Energy Crisis Darkens Colombia And Brings Chaos
BOGOTA, Colombia (AP) _ The worst energy crisis in Colombia’s history has brought fear and darkness to the cities and drastically changed peoples’ lives.
As if drug wars, guerrilla violence and rampant crime weren’t enough, Colombians must now also live without electricity during most of their waking hours.
A prolonged dry season combined with government corruption and mismanagement have significantly reduced energy production.
Every evening, the poor line up along dark streets to wait for buses in the capital, Bogota. When it rains, the lucky ones huddle under cigarette kiosks or awnings to keep dry.
″I pray my kids get home from school before dark,″ said one worried mother, Cecilia Munoz, waiting in a bus line.
Between eight and 10 hours every day, there is no electricity to cook, watch television, operate computers, study, iron, play stereos or walk safely through the streets at night.
Children do homework by candlelight. The simplest activity - like opening a door when arriving home at night - can be terrifying.
One woman, her face black and blue, said she was mugged as she tried to fit a key into her door lock on a pitch black street.
As in most crises, the poor suffer the most.
The eight to 10 hours of rationing is being implemented so that wealthy neighborhoods lose eight hours and poor areas 10 hours.
Many working-class neighborhoods have no water for days at a time. Electricity cuts pumping, and many poor neighborhoods are on the sides of mountains where pumping is necessary.
The president and energy minister repeatedly call for sacrifice. Many Colombians feel they are being asked to pay for the government’s mistakes.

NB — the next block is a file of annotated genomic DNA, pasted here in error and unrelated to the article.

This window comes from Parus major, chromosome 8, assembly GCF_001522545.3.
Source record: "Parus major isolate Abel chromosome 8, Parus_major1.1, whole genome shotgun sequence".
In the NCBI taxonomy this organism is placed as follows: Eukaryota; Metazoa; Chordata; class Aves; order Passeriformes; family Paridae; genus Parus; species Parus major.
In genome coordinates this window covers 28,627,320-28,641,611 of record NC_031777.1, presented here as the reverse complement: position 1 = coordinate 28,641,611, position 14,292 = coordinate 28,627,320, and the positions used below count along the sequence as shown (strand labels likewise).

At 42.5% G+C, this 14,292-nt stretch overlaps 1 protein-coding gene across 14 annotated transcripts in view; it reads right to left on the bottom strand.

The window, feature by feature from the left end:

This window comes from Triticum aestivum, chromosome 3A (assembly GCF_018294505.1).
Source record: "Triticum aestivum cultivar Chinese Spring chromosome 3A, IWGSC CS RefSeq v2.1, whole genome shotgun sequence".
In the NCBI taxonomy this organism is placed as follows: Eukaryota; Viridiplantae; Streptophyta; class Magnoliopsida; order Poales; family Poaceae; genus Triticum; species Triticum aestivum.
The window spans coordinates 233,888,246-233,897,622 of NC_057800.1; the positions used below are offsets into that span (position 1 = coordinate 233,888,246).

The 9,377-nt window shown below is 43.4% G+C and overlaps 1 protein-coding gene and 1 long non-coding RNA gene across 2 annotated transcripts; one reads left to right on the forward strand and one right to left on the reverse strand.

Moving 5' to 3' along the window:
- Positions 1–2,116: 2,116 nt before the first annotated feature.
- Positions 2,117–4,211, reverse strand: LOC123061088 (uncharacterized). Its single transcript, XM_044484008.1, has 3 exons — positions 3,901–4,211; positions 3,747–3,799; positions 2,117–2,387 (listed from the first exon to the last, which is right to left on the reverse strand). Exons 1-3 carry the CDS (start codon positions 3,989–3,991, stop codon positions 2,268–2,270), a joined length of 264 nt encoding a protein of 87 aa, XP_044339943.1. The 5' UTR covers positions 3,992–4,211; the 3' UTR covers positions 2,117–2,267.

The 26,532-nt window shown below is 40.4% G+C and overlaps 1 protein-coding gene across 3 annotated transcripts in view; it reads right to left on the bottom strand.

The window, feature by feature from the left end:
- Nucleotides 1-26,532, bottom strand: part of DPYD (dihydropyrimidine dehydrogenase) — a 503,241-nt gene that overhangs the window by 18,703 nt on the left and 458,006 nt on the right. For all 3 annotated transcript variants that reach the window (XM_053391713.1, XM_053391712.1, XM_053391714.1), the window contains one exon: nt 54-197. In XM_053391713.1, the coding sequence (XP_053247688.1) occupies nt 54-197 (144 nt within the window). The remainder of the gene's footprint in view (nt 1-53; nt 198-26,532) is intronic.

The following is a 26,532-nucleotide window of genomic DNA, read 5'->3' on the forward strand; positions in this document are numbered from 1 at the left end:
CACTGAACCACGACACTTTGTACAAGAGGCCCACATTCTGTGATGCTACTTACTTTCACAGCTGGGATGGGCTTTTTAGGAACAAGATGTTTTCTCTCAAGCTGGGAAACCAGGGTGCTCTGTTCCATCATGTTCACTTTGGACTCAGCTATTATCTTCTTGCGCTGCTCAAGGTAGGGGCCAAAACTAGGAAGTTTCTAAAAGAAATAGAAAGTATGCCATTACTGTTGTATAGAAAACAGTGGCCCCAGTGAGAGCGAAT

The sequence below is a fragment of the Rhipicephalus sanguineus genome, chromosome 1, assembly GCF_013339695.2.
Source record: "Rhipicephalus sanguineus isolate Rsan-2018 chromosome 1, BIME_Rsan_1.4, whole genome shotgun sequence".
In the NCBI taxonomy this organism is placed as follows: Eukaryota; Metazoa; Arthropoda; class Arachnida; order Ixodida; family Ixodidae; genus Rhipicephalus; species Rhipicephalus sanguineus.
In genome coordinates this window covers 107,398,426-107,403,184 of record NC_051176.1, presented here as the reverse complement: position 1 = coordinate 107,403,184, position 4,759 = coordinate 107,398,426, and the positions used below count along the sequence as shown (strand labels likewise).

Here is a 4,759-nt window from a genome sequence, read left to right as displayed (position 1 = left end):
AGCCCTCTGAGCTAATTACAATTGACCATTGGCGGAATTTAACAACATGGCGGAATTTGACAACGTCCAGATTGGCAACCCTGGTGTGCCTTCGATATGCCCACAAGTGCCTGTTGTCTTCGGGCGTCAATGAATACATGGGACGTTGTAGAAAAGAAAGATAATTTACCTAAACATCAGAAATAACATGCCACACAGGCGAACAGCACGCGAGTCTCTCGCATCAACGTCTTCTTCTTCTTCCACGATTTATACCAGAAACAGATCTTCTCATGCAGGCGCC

″Welcome to the future,″ said a newspaper cartoon caricature of President Cesar Gaviria, quoting the leader’s favorite motto. The next frame showed a completely blackened city.
The nationalized electricity sector is about $4 billion in debt. Hydroelectric and thermal coal plants badly need repair. The government has built billion-dollar reservoirs where it hardly rains.
And it has unnecessarily delayed electrical projects, including the $2.4 billion Guavio Dam, which is five years late and was only supposed to cost $1.3 billion.
Currently, the electricity sector is operating at about 20 percent of capacity. Labor strikes and attacks by leftist rebels have added to the crisis.
The nocturnal blackouts, which began a month ago, create a haven for criminals.
Murders, muggings, rapes and burglaries have increased by 40 percent, according to a national judges’ report.
Many women who are raped never report it. But it is no secret that hundreds of women are attacked each week during the darkness.
After a day at work, most people go home, lock their doors and stay off the streets until the lights return late at night. Business is down for movie theaters, restaurants and stores.
So far, factories have not had power cuts. ″Rationing the productive apparatus would be very grave for the country,″ said Lazaro Mejia, president of the Bogota Energy Company.
Nevertheless, authorities have threatened to do just that if companies don’t unilaterally cut back on electricity.
Cutting factories’ electricity would be a severe setback to Gaviria’s free- market reforms, which seek more foreign investment.
There is no official estimate of exactly how much the energy crisis is costing the economy, but it is in the millions of dollars. The rationing will last three or more months, depending on how much it rains.
As Colombians blame the government, nature, rebels and labor unions for the crisis, another important cause has gone largely unmentioned: deforestation.
Colombia, once one of the world’s richest countries in water resources, has seen its rivers dry up and its rainforests destroyed.
Millions of trees have been chopped down by loggers and for peasants’ firewood.
As a result, much of the land cannot retain the water which would otherwise seep into dams during the dry season.